Sprint's got a new jewel in their helm, and they've got decent reasons to buff it: the Photon is what Android users seem to crave these days. It's large, powerful, and, unlike its cousins, will work (securely) around the world.
The Photon's an Android with muscle (Tegra 2 guts, 4G connectivity, and gig of RAM), all complimenting a sharp, 960×540 4.3-inch screen. Whether it's the internal power or the general lack of bloat, the Photon slides through content pretty gracefully, and the screen is nicely responsive to your various pinches, taps, and flicks. The 8MP back and VGA front cameras were nothing remarkable. It isn't a Google-virginal Gingerbread setup, but it's clean, and runs well overall.
But the Photon's not just about its biceps - it's a powerful phone for a crowd beyond those that just want a lot of juice. It'll run well, and it runs well in lots of places, with international support for both CDMA and GSM bands. This, along with beefed up enterprise support for messaging and security protocols, will make it attractive to the jet set that doesn't want a stale business phone.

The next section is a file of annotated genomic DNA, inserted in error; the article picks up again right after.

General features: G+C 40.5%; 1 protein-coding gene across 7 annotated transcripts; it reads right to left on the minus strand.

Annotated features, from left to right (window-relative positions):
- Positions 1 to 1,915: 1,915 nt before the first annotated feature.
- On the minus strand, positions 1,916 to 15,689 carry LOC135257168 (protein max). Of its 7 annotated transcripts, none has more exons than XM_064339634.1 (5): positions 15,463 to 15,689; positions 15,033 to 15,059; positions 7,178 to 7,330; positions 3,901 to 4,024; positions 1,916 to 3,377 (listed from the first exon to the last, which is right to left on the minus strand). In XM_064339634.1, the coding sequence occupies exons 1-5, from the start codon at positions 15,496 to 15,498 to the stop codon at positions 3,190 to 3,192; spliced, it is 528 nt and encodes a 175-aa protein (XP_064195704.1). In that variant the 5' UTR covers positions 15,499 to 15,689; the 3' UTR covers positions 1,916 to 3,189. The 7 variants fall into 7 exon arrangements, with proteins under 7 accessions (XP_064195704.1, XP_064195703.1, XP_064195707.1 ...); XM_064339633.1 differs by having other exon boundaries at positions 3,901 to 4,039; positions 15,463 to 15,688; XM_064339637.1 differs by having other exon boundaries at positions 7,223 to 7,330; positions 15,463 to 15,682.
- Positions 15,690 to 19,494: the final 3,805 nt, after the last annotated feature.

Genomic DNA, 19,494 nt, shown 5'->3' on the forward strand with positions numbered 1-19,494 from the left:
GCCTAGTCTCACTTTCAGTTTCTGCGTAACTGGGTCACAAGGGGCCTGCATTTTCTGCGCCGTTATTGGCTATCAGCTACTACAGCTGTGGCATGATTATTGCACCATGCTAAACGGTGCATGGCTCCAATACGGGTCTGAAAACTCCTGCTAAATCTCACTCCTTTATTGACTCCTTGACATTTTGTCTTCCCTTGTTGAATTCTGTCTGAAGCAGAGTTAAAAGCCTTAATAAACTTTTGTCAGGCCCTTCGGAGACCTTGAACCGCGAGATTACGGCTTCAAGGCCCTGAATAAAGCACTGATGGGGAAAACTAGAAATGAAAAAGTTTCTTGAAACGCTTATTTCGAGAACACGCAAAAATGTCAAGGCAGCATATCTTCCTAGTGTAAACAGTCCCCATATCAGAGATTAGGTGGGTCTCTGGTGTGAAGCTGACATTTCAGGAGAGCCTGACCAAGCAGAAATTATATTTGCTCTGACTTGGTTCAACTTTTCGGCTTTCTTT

Build-wise, the Photon's a nice divergence from the typically flimsy, plasticky rectangles we're so used to with the generic Android set. The rubberised back felt good in my mitt, buttons were nicely clicky, and the thing didn't feel like it came out of a gum ball machine, which, sadly, is an achievement these days. Despite its bulk (and it is on the bulky side - 2.6 inches x 5 inches x 0.5 inches), it didn't feel much weightier than my iPhone.
Essentially, the Photon's a solid Android device in both senses. It's powerful, decently-built, and travel-friendly. Sprint's mum on pricing and vague on release (northern "summer"), but expect to see an dock, keyboard, and other Atrix-style (!) accessories surround it when the time comes.